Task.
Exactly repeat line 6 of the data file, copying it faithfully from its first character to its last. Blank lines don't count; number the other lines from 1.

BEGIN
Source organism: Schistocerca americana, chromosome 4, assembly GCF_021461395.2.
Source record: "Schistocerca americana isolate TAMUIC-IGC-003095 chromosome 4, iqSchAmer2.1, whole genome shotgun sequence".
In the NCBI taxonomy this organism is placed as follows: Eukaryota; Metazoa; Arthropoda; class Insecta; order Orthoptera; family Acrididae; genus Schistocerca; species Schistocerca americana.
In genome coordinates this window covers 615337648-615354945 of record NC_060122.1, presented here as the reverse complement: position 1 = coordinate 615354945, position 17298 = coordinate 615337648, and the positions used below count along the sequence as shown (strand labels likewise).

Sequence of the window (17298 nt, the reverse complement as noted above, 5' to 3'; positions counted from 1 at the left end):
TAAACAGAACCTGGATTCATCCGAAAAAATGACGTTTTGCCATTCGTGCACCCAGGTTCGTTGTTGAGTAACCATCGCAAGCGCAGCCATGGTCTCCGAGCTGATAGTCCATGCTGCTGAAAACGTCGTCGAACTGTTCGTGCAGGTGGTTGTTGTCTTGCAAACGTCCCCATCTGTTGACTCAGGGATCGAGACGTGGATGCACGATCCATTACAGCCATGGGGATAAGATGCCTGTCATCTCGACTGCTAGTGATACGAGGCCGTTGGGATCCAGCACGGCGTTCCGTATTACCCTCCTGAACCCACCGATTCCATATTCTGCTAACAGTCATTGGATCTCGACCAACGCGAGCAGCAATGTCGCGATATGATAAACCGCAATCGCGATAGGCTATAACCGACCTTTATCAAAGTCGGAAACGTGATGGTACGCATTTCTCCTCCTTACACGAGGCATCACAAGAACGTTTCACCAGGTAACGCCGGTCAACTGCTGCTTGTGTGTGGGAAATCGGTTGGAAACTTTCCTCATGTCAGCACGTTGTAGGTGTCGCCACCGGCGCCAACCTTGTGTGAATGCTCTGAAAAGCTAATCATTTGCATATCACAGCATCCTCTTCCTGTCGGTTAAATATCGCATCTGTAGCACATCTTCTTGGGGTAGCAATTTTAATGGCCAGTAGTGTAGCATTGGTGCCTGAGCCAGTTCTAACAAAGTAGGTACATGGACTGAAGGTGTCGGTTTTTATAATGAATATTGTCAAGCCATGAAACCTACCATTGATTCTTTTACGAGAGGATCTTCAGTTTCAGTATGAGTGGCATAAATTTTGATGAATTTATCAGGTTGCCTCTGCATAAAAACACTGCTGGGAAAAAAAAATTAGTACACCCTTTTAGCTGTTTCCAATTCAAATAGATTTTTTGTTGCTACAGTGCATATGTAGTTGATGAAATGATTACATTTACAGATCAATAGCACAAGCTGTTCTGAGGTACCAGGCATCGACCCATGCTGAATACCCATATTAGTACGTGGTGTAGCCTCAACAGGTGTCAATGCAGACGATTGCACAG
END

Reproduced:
TAAACAGAACCTGGATTCATCCGAAAAAATGACGTTTTGCCATTCGTGCACCCAGGTTCGTTGTTGAGTAACCATCGCAAGCGCAGCCATGGTCTCCGAGCTGATAGTCCATGCTGCTGAAAACGTCGTCGAACTGTTCGTGCAGGTGGTTGTTGTCTTGCAAACGTCCCCATCTGTTGACTCAGGGATCGAGACGTGGATGCACGATCCATTACAGCCATGGGGATAAGATGCCTGTCATCTCGACTGCTAGTGATACGAGGCCGTTGGGATCCAGCACGGCGTTCCGTATTACCCTCCTGAACCCACCGATTCCATATTCTGCTAACAGTCATTGGATCTCGACCAACGCGAGCAGCAATGTCGCGATATGATAAACCGCAATCGCGATAGGCTATAACCGACCTTTATCAAAGTCGGAAACGTGATGGTACGCATTTCTCCTCCTTACACGAGGCATCACAAGAACGTTTCACCAGGTAACGCCGGTCAACTGCTGCTTGTGTGTGGGAAATCGGTTGGAAACTTTCCTCATGTCAGCACGTTGTAGGTGTCGCCACCGGCGCCAACCTTGTGTGAATGCTCTGAAAAGCTAATCATTTGCATATCACAGCATCCTCTTCCTGTCGGTTAAATATCGCATCTGTAGCACATCTTCTTGGGGTAGCAATTTTAATGGCCAGTAGTGTAGCATTGGTGCCTGAGCCAGTTCTAACAAAGTAGGTACATGGACTGAAGGTGTCGGTTTTTATAATGAATATTGTCAAGCCATGAAACCTACCATTGATTCTTTTACGAGAGGATCTTCAGTTTCAGTATGAGTGGCATAAATTTTGATGAATTTATCAGGTTGCCTCTGCATAAAAACACTGCTGGGAAAAAAAAATTAGTACACCCTTTTAGCTGTTTCCAATTCAAATAGATTTTTTGTTGCTACAGTGCATATGTAGTTGATGAAATGATTACATTTACAGATCAATAGCACAAGCTGTTCTGAGGTACCAGGCATCGACCCATGCTGAATACCCATATTAGTACGTGGTGTAGCCTCAACAGGTGTCAATGCAGACGATTGCACAG